Sadness Belongs to the Universe is first-time author Kleandrova Hanna’s speculative fiction novelette set in the far future.
The story is told through three points of view: Wilfred; Lawrence, a space-traveling dragon; and Anna, Wilfred’s wife. The book opens as Wilfred, an engineer living and working in Beijing, is introduced to “the island,” an otherworldly location to which he is brought by a mysterious white-coated woman who approaches him in Tiananmen Square. The characters in the book move in and out of corporeal form and, we understand, are at different stages of reincarnation.
Hanna introduces interesting ideas on the cycles of life and death and on other ways of being and forms of life, but the plot itself is frustratingly disjointed. Characters enter and leave the narrative abruptly, and events happen without explanation and are never touched on again—particularly jarring in the case where someone leaves a gift-wrapped animal heart on Anna’s bed and no one seems surprised or mentions it again.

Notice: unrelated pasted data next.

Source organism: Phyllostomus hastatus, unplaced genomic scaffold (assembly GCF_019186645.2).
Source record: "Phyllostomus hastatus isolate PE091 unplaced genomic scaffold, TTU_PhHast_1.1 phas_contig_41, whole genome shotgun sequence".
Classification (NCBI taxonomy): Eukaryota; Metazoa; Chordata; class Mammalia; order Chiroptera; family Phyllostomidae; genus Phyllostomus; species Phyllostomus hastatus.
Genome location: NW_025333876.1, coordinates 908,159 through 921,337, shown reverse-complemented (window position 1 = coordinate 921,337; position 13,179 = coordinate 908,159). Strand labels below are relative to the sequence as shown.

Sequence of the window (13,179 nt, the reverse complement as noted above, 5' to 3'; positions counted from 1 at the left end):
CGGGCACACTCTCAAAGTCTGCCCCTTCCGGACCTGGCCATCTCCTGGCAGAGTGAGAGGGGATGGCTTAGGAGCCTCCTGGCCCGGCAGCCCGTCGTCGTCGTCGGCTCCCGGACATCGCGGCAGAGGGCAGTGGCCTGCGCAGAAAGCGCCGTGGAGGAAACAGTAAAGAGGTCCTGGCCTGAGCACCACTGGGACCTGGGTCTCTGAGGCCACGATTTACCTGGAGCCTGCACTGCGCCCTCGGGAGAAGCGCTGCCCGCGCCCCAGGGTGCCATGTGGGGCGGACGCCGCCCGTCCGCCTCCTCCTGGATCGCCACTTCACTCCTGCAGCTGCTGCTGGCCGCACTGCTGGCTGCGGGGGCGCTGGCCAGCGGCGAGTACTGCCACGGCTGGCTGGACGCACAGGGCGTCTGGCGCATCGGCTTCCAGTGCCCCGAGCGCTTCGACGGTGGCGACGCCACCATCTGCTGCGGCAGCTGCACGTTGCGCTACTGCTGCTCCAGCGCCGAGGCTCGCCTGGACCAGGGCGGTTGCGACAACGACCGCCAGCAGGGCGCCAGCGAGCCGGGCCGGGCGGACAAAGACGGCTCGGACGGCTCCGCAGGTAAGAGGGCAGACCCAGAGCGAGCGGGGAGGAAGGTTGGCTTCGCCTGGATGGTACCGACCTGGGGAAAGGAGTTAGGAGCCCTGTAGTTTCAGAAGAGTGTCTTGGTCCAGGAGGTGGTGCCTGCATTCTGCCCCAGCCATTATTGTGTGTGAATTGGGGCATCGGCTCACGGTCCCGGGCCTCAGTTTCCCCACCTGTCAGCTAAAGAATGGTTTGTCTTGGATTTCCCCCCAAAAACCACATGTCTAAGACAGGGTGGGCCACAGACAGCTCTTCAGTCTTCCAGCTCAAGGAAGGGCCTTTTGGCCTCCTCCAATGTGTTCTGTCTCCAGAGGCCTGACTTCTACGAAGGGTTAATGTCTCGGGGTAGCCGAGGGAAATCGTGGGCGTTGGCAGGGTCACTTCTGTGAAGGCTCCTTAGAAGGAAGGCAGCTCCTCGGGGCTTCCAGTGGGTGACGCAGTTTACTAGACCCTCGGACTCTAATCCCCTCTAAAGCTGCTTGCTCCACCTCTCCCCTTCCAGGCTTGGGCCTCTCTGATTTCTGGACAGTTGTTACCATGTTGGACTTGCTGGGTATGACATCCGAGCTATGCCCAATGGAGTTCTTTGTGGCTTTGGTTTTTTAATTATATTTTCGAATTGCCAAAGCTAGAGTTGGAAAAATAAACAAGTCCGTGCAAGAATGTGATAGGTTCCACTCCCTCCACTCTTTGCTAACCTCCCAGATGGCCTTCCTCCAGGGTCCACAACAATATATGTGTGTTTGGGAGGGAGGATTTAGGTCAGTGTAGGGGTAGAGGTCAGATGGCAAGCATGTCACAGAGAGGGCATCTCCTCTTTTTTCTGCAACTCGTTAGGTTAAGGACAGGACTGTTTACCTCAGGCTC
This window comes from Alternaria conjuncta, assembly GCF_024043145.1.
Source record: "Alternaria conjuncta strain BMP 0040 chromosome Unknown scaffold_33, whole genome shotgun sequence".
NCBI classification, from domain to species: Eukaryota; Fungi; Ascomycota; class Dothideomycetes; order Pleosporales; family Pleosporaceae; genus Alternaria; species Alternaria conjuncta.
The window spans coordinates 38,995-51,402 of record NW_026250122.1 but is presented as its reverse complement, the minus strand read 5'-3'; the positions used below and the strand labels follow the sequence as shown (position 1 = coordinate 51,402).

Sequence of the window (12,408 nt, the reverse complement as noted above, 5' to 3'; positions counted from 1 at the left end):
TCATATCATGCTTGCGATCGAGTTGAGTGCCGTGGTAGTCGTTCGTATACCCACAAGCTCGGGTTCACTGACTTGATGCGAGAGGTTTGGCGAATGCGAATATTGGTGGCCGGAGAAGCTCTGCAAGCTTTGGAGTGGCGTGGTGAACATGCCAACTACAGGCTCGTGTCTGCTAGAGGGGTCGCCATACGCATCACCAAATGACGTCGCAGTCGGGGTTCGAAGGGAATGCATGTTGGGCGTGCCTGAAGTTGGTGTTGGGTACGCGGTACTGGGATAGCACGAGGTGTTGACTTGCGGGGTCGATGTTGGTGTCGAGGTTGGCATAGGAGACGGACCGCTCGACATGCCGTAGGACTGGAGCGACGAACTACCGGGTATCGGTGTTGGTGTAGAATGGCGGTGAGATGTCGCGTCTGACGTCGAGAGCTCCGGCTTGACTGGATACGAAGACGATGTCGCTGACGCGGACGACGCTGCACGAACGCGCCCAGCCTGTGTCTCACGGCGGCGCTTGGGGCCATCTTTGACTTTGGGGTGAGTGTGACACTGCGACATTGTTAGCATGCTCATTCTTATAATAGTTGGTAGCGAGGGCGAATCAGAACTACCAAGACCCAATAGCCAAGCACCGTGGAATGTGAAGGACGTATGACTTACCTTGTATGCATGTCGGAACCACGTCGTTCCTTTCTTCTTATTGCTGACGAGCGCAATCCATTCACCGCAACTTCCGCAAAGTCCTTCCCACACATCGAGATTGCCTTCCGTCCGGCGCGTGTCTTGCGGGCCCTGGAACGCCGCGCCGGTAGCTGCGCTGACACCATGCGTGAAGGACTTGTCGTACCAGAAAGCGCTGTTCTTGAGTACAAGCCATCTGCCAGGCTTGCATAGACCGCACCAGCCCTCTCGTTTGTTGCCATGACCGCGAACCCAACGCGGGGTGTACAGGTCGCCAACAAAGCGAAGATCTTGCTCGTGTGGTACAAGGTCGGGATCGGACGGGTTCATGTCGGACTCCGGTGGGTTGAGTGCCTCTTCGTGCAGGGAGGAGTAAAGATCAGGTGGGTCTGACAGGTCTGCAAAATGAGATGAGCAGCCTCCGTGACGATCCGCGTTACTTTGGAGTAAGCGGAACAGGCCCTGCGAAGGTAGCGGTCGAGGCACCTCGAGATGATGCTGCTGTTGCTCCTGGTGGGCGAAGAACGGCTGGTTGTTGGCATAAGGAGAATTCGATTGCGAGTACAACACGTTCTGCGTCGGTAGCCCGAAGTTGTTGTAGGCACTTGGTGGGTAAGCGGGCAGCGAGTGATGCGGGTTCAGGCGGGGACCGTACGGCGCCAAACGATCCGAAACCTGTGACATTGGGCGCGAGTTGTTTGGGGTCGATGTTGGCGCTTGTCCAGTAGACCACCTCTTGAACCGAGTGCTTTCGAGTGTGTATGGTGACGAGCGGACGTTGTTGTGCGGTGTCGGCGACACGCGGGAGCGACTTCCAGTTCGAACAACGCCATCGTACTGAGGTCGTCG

With characters who are space-dragons in human bodies and demon rulers who talk to stars, there is plenty of opportunity for an intriguing story, but it is glossed over with pseudo-philosophical musing and disconnected plotlines.
Additionally, the writing style errs on the side of telling rather than showing: Wilfred “experienced an amazing feeling of being welcomed by this place” and (inadvertently comical), Anna “was deeply affected by her own murder.” The few descriptions fall oddly: “Silence, like a wedding veil, hung above the woman’s head.”
While the author seems to have intended to create a dream world where time and space are malleable, the effect is instead confusing and vaguely hallucinatory, making for a frustrating read.
Also available in hardcover and ebook.